Let's be clear: This is a tpyo

Barry Bonds' attorneys are seizing on what prosecutors call typos in documents supporting their case against the slugger. Here's the story. The lead:
SAN FRANCISCO (AP) -- Barry Bonds seized on a pair of typos, complaining in court papers Thursday that the government's mistakes could compromise his chances for a fair trial. The typographical errors showed up in a recent filing by prosecutors wrongly accusing Bonds of flunking a drug test in 2001. They later admitted they instead meant 2000.
Mr. Rewrite has a point to make, so please keep reading past the background.

The documents, entered in opposition to a motion for dismissal, referred erroneously to a drug test Bonds allegedly failed in November 2001. Prosecutors said they meant to refer to a November 2000 drug test mentioned in an indictment accusing Bonds of perjury and obstruction of justice.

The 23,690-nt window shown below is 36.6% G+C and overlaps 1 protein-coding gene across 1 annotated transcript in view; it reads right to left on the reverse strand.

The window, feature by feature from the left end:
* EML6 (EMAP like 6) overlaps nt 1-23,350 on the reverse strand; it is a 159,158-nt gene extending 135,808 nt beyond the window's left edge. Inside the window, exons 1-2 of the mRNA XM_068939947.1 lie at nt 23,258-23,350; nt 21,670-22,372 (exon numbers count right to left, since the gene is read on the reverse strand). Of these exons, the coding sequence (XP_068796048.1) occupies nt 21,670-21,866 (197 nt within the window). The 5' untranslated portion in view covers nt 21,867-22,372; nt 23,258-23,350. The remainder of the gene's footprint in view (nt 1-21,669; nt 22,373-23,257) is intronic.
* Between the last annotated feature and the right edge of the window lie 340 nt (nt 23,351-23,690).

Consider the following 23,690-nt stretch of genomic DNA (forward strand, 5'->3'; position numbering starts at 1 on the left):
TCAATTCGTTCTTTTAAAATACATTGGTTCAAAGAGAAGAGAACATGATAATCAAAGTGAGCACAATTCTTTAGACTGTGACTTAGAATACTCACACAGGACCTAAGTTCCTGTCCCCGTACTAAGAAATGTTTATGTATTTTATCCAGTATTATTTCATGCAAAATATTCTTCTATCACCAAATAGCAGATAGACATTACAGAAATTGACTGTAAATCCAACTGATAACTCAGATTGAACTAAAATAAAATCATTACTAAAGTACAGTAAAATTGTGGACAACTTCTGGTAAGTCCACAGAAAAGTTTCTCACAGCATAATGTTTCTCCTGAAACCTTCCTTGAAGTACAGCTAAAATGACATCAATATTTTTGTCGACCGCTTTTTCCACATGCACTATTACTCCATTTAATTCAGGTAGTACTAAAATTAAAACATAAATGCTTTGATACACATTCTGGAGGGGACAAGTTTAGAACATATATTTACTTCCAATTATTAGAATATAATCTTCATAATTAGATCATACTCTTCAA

Those "typographical errors" caused some media outlets to report erroneously that the government was alleging a second failed drug test, one that would have occurred right after Bonds broke the single-season home run record. Bonds' attorneys say that coverage will bias jurors. Even though the media offered corrections, the public is more likely to see the initial report than the correction, one attorney told The Associated Press.

Mr. Rewrite has no opinion on the case against Bonds or about his attorneys' claims that erroneous articles will bias jurors. But he is concerned to see this referred to simply as a case of "typos."

Regardless of whether it's caused by a typo, presenting 2000 instead of 2001 is an error. This is a tpyo.

What happened is an error of fact that prosecutors are attributing to typos. It should be reported as such. This isn't a fine point in Mr. Rewrite's world.

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